Result

The findings of this study are presented in Tables 1–4.

Table 1: Extent to which available mass media have communicated agricultural information to farmers.

Mass Media Mean Response Remark
Radio 3.22 High
Television 1.55 Low
Newspapers 1.86 Low

The data in table 1 shows that only radio received a high mean rating of 3.22 as a means of communicating agricultural information to farmers. Television and newspapers received a low mean rating of 1.55 and 1.86 respectively. This implies that the radio is a major means of disseminating agricultural information to farmers in Delta State, Nigeria.

Table 2: Nature of agricultural information disseminated by mass media

 S/No  Variables Responses
   No %
1 Improved crop varieties 663  60.05
2 Fertilizer application 383  34.60
3 Processing and storage 450  40.76
4 Tractor hiring 64  5.80
5 Pest and disease control 228  20.65
6 Erosion control 156  14.13
7 Weed control 128  11.56
8 Marketing of farm produce 110  9.96
9 Improved planting techniques 546  49.45
10 Livestock management 410  37.14

The data in table 2 shows that 663 of the respondents, representing 60.05 per cent, indicated that they had received media information on improved varieties of crops. 382 (34.60%) of the respondents had received information on fertilizer application, while 450 (40.76%) indicated that they had received information from the mass media on processing and storage of agricultural products. Only 64 (5.80%) of the respondents had received media information on tractor hiring, 228 (20.65%) on pest and disease control, 156 (14.13%) on erosion control and 128 (11.59%) on weed control. Also, only 110 (9.96%) of the farmers had received media information on marketing of farm produce, 546 (49.45%) of the respondents indicated that they had received media information on improved planting techniques while 410 (37.14%) had received information on livestock management. It should be noted however that most of the farmers indicated two or more of the agricultural activities, as can be seen from the responses in table 2.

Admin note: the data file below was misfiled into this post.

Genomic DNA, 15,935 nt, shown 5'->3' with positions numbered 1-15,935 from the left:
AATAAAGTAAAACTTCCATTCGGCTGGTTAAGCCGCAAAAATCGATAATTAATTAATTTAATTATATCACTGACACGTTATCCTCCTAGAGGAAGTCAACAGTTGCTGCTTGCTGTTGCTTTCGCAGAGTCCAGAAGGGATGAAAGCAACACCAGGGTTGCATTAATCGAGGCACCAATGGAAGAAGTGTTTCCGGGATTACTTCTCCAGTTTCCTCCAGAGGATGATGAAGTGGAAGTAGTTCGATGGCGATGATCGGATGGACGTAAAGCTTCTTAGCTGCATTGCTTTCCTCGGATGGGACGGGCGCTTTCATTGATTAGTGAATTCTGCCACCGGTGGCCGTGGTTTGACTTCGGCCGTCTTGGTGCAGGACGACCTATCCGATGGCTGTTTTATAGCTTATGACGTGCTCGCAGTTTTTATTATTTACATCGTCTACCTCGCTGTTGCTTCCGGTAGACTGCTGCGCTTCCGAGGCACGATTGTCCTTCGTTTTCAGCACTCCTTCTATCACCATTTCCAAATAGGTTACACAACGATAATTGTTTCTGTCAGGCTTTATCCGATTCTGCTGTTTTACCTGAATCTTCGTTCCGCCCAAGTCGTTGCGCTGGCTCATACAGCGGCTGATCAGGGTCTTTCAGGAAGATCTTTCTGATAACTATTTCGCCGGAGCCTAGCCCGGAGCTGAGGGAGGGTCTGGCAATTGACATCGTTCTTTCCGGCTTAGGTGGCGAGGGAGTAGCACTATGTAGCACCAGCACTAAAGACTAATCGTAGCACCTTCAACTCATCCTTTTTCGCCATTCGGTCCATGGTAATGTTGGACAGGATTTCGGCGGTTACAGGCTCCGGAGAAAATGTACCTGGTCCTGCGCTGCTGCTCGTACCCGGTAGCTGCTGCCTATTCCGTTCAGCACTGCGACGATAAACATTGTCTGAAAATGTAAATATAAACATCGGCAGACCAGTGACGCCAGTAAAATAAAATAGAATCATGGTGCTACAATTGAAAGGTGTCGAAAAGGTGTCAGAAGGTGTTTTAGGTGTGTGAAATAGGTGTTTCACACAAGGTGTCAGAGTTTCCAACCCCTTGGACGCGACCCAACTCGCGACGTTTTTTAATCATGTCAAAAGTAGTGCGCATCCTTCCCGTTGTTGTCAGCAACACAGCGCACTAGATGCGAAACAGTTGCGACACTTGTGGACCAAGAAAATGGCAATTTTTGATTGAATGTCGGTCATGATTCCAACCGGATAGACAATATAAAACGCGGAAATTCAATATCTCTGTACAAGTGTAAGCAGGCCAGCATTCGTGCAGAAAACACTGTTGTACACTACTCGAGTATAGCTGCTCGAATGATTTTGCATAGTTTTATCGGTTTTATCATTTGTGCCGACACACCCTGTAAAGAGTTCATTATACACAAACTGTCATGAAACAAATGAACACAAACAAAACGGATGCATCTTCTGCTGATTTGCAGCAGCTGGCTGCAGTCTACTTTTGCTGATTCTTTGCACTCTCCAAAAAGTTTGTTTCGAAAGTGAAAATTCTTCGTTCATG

Table 3: Level of preference for available mass media among farmers

Mass Media Response
 No%
Radio  423  38.31
Television  545  49.37
Newspapers  136  12.32

The above table shows that 423 (38.31%) of the respondents indicated that they preferred radio as a source of agricultural information, 545 (49.37%) of the farmers preferred television while only 136 (12.32%) of the farmers preferred newspapers as a source of agricultural information. Consequently, a greater percentage of farmers prefer television to other mass media channels as a source of agricultural information.

Table 4: Pearson Product Moment Correlation between mass media usage and farm yield

Variables  X SD r
Mass media usage  3.49 3.99 0.62*
Agricultural yield
3.924.11

P < 0.05, df 1,102

Table 4 shows that there is a positive and significant correlation between mass media usage by the farmers and their agricultural yields (r = 0.62, df 1,102). This implies that the overall agricultural yield of the farmers will increase in line with the level of usage of mass media information in agriculture.